With millions of business decision makers, LinkedIn may be the best B2B marketing platform available right now. Don't know how to get started? We've got you covered!
The first step to B2B marketing on LinkedIn is to make sure your LinkedIn profile - be that your personal profile or business page - is optimised for growing your business. Once that’s taken care of, we can jump into learning more about marketing on the platform.
We shouldn’t need to convince a business owner of LinkedIn’s value. The platform has almost 700 million users, with most of them being well educated and in decision making positions at their respective companies. On top of this, Facebook is regularly making changes to their newsfeed that promotes content from friends over posts by pages, which should make LinkedIn that much more attractive.
LinkedIn’s position as a marketing platform is stronger than ever, especially for B2B businesses. In fact, LinkedIn accounts for 64% of all website traffic coming from social networks despite Facebook boasting 2.5 billion monthly active users.
How can we tap into this motivated market? Let’s take a closer look at the options available to you, ranked from the most basic to the most targeted approach.
The first and most obvious LinkedIn marketing strategy is to create and share content. If that sounds deceptively simple, that’s because it is! Content marketing is a great tool because it allows you to indirectly address prospects’ problems and show how you can solve them.
Knowing how, when and what to post content - on LinkedIn or any other platform - is a skill in its own right, and content writing itself is both difficult and time consuming.
How: There are a number of different ways you can share content on LinkedIn, including sharing external links, posting images (think quotes and infographics) and videos, and writing posts and articles natively.
As a rule of thumb, it’s important to craft a mixture of the above. Even if one in particular is your favourite, your followers can quickly get tired of seeing the same medium over and over. Varying how you deliver your content will allow you to keep their interest, and let you really analyse what resonates with your audience.
When: Content marketing on LinkedIn follows the same rules as blogging in general. Firstly, quantity is important, and it is very hard to grow a following and any amount of meaningful website traction if you only post once a month.
Secondly, consistency is key. Anyone can have moments of inspiration and punch up a week’s worth of content, but doing it over time (even when you don’t feel like it) is incredibly important. Thirdly, quality over quantity, always. Now, this may seem to counteract our first point, but there really is no point to posting on a daily basis if it’s all surface level content and well-known quotes.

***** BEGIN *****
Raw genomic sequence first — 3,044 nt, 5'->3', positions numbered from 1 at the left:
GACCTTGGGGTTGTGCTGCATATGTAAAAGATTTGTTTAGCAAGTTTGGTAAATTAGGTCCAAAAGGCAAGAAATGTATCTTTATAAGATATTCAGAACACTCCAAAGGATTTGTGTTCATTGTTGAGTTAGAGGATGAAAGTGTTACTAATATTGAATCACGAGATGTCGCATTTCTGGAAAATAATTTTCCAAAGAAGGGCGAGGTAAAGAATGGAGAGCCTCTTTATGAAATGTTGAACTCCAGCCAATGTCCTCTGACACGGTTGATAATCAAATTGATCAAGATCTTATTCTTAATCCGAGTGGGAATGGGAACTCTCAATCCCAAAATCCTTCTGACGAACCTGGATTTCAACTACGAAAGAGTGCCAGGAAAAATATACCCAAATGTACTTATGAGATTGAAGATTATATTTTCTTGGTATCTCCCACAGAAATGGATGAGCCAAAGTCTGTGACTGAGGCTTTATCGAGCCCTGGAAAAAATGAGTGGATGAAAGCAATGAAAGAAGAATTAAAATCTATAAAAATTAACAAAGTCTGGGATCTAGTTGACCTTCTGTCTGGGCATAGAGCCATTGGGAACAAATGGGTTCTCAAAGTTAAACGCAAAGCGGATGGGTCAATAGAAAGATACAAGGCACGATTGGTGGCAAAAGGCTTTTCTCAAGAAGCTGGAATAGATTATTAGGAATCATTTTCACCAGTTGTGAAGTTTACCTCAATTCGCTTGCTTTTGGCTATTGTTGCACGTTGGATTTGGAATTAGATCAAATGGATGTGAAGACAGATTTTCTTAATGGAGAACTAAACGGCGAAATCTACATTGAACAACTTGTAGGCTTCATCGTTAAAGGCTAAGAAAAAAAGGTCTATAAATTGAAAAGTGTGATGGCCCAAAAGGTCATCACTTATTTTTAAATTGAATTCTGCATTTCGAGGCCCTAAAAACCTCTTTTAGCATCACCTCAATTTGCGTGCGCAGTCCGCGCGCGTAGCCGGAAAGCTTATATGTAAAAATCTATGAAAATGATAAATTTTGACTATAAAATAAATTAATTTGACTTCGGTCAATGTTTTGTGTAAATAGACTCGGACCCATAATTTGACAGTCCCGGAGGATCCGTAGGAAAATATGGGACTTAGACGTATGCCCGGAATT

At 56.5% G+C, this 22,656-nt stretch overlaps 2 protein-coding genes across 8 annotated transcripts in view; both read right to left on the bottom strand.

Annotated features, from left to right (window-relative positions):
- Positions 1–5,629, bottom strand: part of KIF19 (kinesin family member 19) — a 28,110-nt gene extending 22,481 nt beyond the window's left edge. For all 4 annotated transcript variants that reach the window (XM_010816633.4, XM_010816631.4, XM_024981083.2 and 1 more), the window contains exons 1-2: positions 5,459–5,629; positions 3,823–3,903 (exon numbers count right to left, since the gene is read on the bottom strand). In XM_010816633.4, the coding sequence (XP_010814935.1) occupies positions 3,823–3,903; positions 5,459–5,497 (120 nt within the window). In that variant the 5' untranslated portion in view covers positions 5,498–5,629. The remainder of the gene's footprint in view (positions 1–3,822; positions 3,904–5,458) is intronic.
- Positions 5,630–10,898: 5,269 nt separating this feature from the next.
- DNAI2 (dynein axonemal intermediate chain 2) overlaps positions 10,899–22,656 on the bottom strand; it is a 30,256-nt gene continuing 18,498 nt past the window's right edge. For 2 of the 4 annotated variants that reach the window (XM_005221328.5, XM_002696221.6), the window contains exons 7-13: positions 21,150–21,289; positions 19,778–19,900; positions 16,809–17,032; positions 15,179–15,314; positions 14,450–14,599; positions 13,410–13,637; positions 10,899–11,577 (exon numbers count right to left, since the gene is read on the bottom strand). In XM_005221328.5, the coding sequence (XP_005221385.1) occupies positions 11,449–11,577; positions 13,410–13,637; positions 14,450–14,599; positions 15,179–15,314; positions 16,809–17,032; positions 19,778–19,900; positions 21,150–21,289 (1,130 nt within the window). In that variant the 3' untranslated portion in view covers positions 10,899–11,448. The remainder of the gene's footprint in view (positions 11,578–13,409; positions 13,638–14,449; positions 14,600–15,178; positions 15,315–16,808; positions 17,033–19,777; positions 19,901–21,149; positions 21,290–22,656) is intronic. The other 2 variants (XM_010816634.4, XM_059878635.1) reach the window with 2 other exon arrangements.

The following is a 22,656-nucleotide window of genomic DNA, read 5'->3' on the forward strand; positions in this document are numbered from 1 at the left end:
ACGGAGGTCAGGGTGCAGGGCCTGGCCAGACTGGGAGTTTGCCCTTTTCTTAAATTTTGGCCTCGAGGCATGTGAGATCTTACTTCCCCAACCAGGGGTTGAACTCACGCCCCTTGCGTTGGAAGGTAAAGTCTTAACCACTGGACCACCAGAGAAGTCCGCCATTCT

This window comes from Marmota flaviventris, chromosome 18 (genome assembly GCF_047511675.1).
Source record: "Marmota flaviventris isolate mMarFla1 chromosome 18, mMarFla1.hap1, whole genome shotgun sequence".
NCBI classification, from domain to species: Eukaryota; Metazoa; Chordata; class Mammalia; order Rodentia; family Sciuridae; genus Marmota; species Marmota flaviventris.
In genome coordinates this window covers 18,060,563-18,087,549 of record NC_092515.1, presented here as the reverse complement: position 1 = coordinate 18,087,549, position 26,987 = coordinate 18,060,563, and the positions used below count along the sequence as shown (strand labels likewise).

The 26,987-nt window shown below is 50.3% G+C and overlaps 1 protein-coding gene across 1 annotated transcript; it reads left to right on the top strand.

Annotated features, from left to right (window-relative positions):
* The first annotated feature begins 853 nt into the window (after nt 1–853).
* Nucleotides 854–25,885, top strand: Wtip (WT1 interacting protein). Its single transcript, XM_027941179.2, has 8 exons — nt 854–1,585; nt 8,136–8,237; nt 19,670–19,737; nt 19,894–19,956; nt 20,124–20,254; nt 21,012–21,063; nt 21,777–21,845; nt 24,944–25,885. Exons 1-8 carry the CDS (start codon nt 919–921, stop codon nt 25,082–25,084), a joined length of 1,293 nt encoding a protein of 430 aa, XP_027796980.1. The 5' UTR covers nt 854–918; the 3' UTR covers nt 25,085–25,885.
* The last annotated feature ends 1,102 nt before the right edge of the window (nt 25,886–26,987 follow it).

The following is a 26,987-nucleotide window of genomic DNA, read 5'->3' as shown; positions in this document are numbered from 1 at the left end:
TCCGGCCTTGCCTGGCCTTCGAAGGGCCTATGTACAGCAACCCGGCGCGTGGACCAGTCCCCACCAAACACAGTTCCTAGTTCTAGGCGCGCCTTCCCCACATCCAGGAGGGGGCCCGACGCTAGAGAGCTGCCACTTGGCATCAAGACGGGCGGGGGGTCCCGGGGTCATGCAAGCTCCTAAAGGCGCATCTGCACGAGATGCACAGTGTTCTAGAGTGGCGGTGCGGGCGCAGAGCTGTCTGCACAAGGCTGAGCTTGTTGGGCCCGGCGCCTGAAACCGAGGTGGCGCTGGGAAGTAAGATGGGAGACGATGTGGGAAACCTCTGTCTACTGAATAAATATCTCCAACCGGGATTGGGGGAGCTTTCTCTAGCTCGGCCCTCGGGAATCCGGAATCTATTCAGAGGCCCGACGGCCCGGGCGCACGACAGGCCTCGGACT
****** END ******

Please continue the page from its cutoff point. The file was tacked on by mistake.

Simply put: post content consistently and as often as possible without sacrificing quality. Pick a schedule that suits you and stick with it.
What: Just like you should vary your post type, you should also mix up what you post about. Falcon.io recommends splitting your content to be 50% about your company, 25% about the sector you operate in, and 25% about the themes and issues that you are passionate about. The latter 25% will let people “see you as an individual, not as some faceless corporate cog”, lending more authenticity to everything you post.
Blogging - whether that be on your company’s website or through LinkedIn’s ‘Articles’ feature - would be the best way to get your thoughts across, but ebooks, case studies and whitepapers are still the gold standard for B2B lead generation within content marketing.
LinkedIn Sponsored Content is the platform’s version of Facebook’s well-known Boost function - a way for you to throw some money behind a post you have written so that it will be shown to more readers. Since it will appear like a normal post in news feeds, you can also gather likes, comments and shares to further amplify your messaging.
This is essentially a way for you to supercharge your existing content marketing on LinkedIn, and is especially powerful if you are running a small-to-medium business that might not have a big following and the organic reach that comes with it.
Like the Facebook Boost, Sponsored Content also comes with powerful targeting options that allow you to really hone in on the users that are your real target audience, ensuring that you get the best bang for your buck.
Visit LinkedIn for more information on sponsored content.
LinkedIn Sponsored InMail is the most advanced option we will discuss today. Where organic content marketing can sometimes feel like you’re taking a shot in the dark and you don’t know who will see your posts, InMail lets you target prospects with surgical precision.
Since InMail is delivered as a personalised message directly to individuals, it’s important to make your messaging as human as possible. Write in a personal and friendly tone, and consider sending InMail campaigns from your personal account instead of from your business page.
Keep the text short and sweet - messages with fewer than 500 characters have a 46% higher click-through rate - and keep everything relevant to the receiver. Sending invitations to webinars or industry specific case studies and white papers are perfect for LinkedIn Sponsored InMail!
LinkedIn’s sophisticated targeting options are only matched by their detailed and in-depth analytics tools, where you can accurately track and measure the effectiveness of your InMail campaign, and gain valuable insights into who didn’t respond. This sort of information truly is invaluable in marketing, and it is the foundation upon which all great marketing campaigns are built.
Need help with your LinkedIn marketing? Get in touch with us today, and let us figure out the best approach for your organisation and target audience!